The best part about car camping is you can bring almost anything with you. You can sleep in luxury on a memory foam mattress, rinse off with a portable shower, and bring as many games with you as you like. Perhaps most importantly, you don’t have to sacrifice culinary quality to chow under the stars. Bring a heavy cast iron dutch oven to bake lasagna, a cooler to keep your drinks icy cold, and even a grill to make kebabs. Car camping meals have almost no limit. To spark your creativity, eight outdoor enthusiasts shared their favorite easy car camping recipes.
Scott & Jenny Jurek: Japanese Noodles
Scott and Jenny Jurek may be best known for setting the thru-hike record on the Appalachian Trail. But they accomplished an arguably more impressive feat last year when they bike packed around Japan for a month with their children, ages three and one at the time. Carrying all of their gear, the Jureks covered 600 miles and camped in a new location each night. “The kids had a blast,” Jenny says. “They didn’t want to leave!”
This family-friendly noodle recipe helped power them through their journey.
Recipe (feeds two to four)
- 4 bundles of dry Japanese buckwheat noodles (360g)
- 1 14oz package of extra firm organic tofu, cubed
- 8 medium sized mushrooms
- 1 cup cherry tomatoes, quartered
- 3 cups fresh spinach, washed and stemmed
- 3 tablespoons sesame oil
- Soy sauce, drizzle to taste
- Furikake (seaweed seasoned mix you can find at Trader Joe’s, Whole Foods, any natural grocery store), sprinkle to taste
- Wash and cut the mushrooms into 1/4-inch slices.
- In a large pot, add mushrooms and noodles to 3 quarts of boiling water, cook about 5 minutes, stirring occasionally.
- Add spinach to the pot for the final minute.
- Drain well. Gently stir in sesame oil, being careful not to break the noodles.
- Add tofu and tomatoes, drizzle soy sauce to your liking, and garnish with furikake.
- If you like a little spice, sprinkle with any type of powdered chili. In Japan, the Jureks used Ichimi Togarashi. Enjoy!
You can find more recipes from Scott in his New York Times best seller Eat and Run.
Kelly Newlon: Roasted Sweet Potato with Chorizo and Greens
Kelly Newlon serves as the head chef and mastermind behind Real Athlete Diets, a performance-oriented catering service for athletes. A graduate of The Culinary Institute of America/Hyde Park, Newlon started working in professional kitchens at age 15. Newlon and her husband Morgan live just outside of Boulder, Colorado, where they spend much of their free time recreating and camping in the Rocky Mountains.
“We really love this one as far as camping and car camping are concerned,” Newlon says. “It is so easy to bake a sweet potato at home, bring it along and put the rest together when ready after a long day out in the woods. Three ingredients, SUPER easy, and really tasty. Any leftovers can always be rolled into a burrito for breakfast the next morning.”
Thanks to the seasoning and fat from the chorizo, no extra oil or spices are needed for the entire recipe.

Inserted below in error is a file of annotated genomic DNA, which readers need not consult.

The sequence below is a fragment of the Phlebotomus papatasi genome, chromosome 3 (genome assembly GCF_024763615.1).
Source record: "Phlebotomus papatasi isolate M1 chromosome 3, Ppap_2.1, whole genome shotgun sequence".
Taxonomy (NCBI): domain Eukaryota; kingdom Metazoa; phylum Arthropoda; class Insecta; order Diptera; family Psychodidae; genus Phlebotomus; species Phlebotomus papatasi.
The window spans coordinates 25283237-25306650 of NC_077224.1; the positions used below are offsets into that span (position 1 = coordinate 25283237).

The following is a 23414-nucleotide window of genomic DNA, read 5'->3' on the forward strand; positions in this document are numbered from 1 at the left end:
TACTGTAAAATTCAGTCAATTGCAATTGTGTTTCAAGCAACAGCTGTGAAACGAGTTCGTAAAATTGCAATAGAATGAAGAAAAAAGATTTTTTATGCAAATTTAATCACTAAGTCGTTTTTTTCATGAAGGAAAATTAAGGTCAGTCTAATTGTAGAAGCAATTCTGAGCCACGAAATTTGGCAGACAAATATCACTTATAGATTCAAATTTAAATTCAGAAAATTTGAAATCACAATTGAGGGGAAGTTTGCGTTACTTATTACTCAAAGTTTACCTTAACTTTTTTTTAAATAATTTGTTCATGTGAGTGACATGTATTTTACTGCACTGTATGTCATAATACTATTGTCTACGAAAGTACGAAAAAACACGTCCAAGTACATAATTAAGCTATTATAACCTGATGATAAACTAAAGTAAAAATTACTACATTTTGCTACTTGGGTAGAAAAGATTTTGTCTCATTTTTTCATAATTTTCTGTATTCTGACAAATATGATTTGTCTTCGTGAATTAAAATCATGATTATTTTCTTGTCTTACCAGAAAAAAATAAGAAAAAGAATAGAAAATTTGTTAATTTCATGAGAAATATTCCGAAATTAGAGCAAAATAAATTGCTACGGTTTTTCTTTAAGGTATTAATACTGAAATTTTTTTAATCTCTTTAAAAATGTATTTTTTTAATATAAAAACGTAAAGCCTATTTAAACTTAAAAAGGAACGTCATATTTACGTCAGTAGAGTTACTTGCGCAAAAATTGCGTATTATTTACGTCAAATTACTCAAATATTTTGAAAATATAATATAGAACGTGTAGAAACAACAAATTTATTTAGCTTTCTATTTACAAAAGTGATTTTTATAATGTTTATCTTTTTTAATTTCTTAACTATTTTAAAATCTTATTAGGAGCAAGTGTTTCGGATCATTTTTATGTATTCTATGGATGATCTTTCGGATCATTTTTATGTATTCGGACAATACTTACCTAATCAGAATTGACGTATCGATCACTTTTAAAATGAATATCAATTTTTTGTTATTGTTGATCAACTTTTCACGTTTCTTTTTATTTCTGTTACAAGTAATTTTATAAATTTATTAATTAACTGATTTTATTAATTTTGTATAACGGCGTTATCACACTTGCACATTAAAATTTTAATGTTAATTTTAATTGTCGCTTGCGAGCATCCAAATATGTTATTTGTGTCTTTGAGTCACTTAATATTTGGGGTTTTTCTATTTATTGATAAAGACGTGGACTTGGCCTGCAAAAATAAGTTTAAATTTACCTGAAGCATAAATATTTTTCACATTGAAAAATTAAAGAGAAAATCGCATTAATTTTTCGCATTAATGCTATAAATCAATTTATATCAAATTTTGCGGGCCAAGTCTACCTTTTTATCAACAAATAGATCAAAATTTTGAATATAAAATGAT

Recipe (feeds two)
- 1 lb. ground chorizo or (favorite vegan alternative + 1 tbs. olive oil)
- 1 large sweet potato (keep that skin on!)
- 2 cups chopped raw kale
- Before you leave home, preheat oven to 375°F.
- Roast sweet potato, skin on, until very soft and fork tender. (60 to 75 minutes.)
- Store sweet potato in sealed container, bag, or wrapping.
- Cook chorizo in a large sauté pan over camp stove until done. When chorizo is done, turn off the heat. Add the sweet potato and gently break up with a wooden spoon or spatula. Once the sweet potato has been combined, add all of the kale at once and fold together. The heat from the chorizo and sweet potato will gently wilt the kale.
Thomas Woodson: Veggie Wraps
Outdoor photographer, film maker, and avid outdoorsman Thomas Woodson works a Coleman stove as deftly as he navigates rapids on the Colorado River while holding a RED video camera. Woodson, who has built out, lived in, and sold, three Sprinter vans, has spent much of his adult life cooking in a car.
While he limits his car camping to photoshoots and adventures now, he thoroughly understands the need for delicious, easy to prepare and clean camping meals.
“I like this meal because tortillas are great for no-dish meals,” Woodson says. “Avocados and tomatoes don’t take up much cooler space, and they leave little trash to pack out.”
Recipe (feeds one)
- Flour tortilla
- Spring Mix
- Cherry tomato
- Asiago cheese
- Cesar dressing
- Place ingredients on tortilla.
- Fold tortilla into a burrito.
Rick Stowe: Steak Kebobs
Rick Stowe, web editor Outdoor X4 Magazine, brings the same culinary attitude towards cooking outdoors as he does to cooking at home.
“We try to focus on simple dishes made with local meat and vegetables as much as possible,” Stowe says. “With some seasonings, good ingredients, and a nice bed of coals to impart some flavor you almost can’t go wrong.”
This philosophy explains why he loves making Steak Kebobs while on an adventure.
“Probably one of the best in-camp steak dishes we’ve made was on a backpacking trip on the Cumberland Trail,” Stowe says. “We packed in vacuum-sealed steaks, Yukon Gold potatoes, and vegetables and cooked them on a ridge surrounded by huge rock formations. It was such a great meal after hiking up to the summit that day. Freeze-dried options may be lighter, but on one-or-two-night trips it’s tough to beat something like that.”
The best part? The clean up is almost nonexistent.
Recipe (feeds two)
- two servings of steak
- two servings of kabob-friendly vegetables. Rick used small peppers, zucchini, squash, onions, and mushrooms make good options.
- 1 Tbsp course ground salt
- 1 Tbsp black pepper
- Olive oil
- Establish a good cooking fire. Rick usually uses his Firebox stove for adventurous grilling. If space allows, he prefers to combine 12 to 18 charcoal briquets with a small wood fire to get a consistently high temperature.
- While the charcoal warms up, start the food prep: cut the steak into one-inch cubes and feed them onto the kabob sticks. Remember to leave room on the end to maneuver the sticks.
- Season the steak with the salt. Alternatively, you can add your favorite steak season as well.
- Once the grilling surface has heated up, place the kabobs over the highest heat. Try not to move them for a minute or two so that nice crust can form and trap the juices inside.
- While the steak kabobs are cooking, you can prepare the peppers (or the vegetables of your choice) for grilling. For the peppers, cut off the caps and remove the seeds.